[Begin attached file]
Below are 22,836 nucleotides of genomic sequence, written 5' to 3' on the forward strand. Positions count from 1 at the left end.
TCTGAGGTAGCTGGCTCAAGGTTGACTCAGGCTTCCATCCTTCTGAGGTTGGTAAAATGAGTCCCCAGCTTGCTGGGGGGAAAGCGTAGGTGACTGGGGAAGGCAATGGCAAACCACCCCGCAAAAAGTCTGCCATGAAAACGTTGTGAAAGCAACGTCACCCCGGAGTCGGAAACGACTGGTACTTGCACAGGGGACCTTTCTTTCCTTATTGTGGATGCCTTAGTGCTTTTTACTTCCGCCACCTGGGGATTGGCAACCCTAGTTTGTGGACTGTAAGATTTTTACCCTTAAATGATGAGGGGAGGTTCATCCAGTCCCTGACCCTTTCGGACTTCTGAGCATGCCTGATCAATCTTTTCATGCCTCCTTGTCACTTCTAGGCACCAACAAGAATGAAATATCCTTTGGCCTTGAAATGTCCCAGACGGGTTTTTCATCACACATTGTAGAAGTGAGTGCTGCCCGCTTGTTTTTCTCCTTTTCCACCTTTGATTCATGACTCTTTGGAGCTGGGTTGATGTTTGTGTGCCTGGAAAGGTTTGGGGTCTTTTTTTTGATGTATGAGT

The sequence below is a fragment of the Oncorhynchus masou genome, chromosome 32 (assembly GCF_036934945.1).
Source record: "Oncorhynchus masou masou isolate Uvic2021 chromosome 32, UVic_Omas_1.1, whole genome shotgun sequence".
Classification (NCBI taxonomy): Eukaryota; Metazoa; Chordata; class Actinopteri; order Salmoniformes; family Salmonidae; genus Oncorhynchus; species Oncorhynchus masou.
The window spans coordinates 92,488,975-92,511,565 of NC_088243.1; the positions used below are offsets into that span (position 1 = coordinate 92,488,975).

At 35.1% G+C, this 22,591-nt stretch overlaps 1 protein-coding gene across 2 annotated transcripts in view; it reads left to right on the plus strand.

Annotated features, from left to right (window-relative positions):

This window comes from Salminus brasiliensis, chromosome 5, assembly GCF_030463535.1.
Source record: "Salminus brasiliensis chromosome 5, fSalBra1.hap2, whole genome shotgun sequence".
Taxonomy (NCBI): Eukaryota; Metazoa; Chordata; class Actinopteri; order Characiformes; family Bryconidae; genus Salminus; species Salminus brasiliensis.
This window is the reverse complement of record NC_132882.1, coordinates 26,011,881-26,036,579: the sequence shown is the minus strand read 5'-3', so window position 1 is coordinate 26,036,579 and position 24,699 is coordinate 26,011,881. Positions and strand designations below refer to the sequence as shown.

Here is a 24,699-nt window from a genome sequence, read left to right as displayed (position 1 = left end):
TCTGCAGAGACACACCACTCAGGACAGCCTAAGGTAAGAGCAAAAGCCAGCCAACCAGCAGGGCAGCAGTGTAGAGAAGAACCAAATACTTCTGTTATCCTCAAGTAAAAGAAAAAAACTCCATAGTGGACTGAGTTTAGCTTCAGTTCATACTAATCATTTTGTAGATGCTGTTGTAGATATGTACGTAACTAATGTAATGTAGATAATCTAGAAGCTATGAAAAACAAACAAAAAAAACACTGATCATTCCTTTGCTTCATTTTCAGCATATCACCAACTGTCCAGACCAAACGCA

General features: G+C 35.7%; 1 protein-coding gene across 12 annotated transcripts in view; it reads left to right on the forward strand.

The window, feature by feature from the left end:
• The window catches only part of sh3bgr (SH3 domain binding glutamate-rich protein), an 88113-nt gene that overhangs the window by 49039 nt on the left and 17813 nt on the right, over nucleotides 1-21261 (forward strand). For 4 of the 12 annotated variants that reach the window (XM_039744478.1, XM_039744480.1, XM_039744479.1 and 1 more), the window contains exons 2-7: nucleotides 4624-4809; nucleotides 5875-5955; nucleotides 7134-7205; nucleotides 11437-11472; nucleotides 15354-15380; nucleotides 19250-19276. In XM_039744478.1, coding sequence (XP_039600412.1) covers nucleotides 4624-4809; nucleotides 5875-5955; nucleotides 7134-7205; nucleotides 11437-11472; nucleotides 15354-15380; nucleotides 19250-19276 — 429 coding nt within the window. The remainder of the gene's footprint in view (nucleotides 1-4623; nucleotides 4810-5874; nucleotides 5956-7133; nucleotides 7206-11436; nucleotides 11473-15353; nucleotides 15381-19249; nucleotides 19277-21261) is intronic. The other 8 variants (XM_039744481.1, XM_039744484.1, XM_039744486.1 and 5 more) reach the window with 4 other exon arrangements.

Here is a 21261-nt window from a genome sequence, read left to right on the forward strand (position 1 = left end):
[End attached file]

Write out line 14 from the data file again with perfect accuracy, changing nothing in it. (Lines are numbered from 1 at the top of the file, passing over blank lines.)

TCTGCAGAGACACACCACTCAGGACAGCCTAAGGTAAGAGCAAAAGCCAGCCAACCAGCAGGGCAGCAGTGTAGAGAAGAACCAAATACTTCTGTTATCCTCAAGTAAAAGAAAAAAACTCCATAGTGGACTGAGTTTAGCTTCAGTTCATACTAATCATTTTGTAGATGCTGTTGTAGATATGTACGTAACTAATGTAATGTAGATAATCTAGAAGCTATGAAAAACAAACAAAAAAAACACTGATCATTCCTTTGCTTCATTTTCAGCATATCACCAACTGTCCAGACCAAACGCA